Lesson 4. Stochiometric air requirement calculation

Every material requires oxygen for combustion. If a material has to be completely combusted, it requires specific amount of oxygen.  The specific amount will be calculated based on the elemental composition of the material and is named as stochiometric oxygen requirement.  As air is the cheapest source of oxygen, normally air will be supplied for combustion of materials unless it is warranted.  Thus stochiometric air requirement is an important factor in achieving complete combustion of a material.

The procedure for calculating the stociometric air requirement of a material whose elemental composition such as carbon, hydrogen, nitrogen, oxygen and suphur are known is given below.



In burning I kg of carbon needs 8/3 kg of oxygen to produce 11/3 kg of CO2

If the oxygen supply is insufficient then the equation may be


In burning I kg of carbon needs 4/3 kg of oxygen to produce 7/3 kg of CO

Carbon monoxide


In burning I kg of carbon monoxide needs 4/7 kg of oxygen to produce 11/7 kg of CO2



In burning I kg of hydrogen needs 8 kg of oxygen to produce 9 kg of H2O



In burning I kg of sulphur needs 1 kg of oxygen to produce 2 kg of SO2



In burning I kg of methane needs 4 kg of oxygen to produce 11/4 kg of CO2 and 9/4 kg of water vapour

For complete combustion minimum amount of oxygen requirement by elements

1 kg of carbon                         8/3 kg

1 kg of hydrogen                      8 kg

1 kg of sulphur                        1 kg

Total oxygen requirement        =   8/3 C + 8 H2 + S

Oxygen available in fuel          =   O2

Net oxygen requirement is       =    8/3 C + 8 H2 + S - O2

Directly supply of pure oxygen of combustion process is not economical and also not necessary.  Hence naturally, abundantly and freely available oxygen source, air can be supplied for combustion of raw materials.  While considering the amount of oxygen in air is 23% by weight and 21% by volume.  Considering weight fraction the amount of air required for combustion of the fuel material is given by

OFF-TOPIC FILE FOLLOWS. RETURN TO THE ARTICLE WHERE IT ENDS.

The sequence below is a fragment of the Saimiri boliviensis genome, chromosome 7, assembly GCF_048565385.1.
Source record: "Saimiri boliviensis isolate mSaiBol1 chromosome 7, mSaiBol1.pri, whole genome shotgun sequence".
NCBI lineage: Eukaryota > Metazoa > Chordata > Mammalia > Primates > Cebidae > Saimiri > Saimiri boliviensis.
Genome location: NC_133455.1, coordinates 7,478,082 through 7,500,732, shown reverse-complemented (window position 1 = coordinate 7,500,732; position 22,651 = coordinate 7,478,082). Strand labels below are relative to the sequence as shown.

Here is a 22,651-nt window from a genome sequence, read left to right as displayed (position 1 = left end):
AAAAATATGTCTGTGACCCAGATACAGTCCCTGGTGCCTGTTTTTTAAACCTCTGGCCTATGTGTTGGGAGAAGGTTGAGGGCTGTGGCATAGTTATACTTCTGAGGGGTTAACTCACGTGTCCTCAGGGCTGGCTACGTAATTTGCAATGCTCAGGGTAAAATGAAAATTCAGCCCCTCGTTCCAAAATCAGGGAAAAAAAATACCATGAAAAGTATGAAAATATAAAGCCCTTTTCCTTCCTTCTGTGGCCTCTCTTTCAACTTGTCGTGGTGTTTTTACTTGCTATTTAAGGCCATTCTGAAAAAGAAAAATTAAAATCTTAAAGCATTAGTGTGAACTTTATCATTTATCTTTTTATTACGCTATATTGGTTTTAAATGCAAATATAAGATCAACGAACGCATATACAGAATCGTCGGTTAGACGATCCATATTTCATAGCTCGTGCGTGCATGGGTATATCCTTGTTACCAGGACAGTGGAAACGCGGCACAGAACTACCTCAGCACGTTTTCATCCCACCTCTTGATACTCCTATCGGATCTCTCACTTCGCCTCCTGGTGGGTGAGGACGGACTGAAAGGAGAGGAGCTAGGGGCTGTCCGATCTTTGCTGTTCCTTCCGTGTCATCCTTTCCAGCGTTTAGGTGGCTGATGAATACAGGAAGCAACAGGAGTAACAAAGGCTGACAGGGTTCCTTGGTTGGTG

If the theoretical sir supply is supplied, some amount of fuel may be unburnt.  Air supplied may not come into intimate contact with the fuel particles; there by excess sir supply is required for complete combustion.  This excess air is depends on the quantity of material, rate of combustion, firing system etc.  Generally 25 to 50 per cent excess air will be supplied.  The supply of excess air produces cooling effect.  But this can be avoided by preheating the air before its supply for combustion. 

            Total air supplied (Airtot) = Airst + Airex

Products of combustion

Similarly, the quantity of products of combustion may be calculated through the above methodology.  The products such as carbon dioxide from carbon, water vapour from hydrogen, sulphur dioxide form sulphur, excess oxygen and uncombusted remaining nitrogen can be calculated using the formulae given in the table.

Products of combustion

Amounts of products of combustion

Percentage by mass (m/mx100), %


Mass,m, kg


11/3 x C


m1/m x100


9 H2


m2/m x100


2 S


m3/m x100

O2in excess air

0.23 X mex


m4/m x100

N2 in total air

0.77 x m0.77


m5/m x100



∑ m


The excess oxygen gives an idea about energy efficiency of the combustion process.  More amount of oxygen in the combustion product will indicate additional supply of oxygen than requirement and inefficient combustion.  In this case, not only higher energy is added for the supply of oxygen but also, the excess oxygen will carry some quantity of heat of combustion to the atmosphere and will lead to reduced heat supply to the system.

Last modified: Wednesday, 9 April 2014, 6:40 AM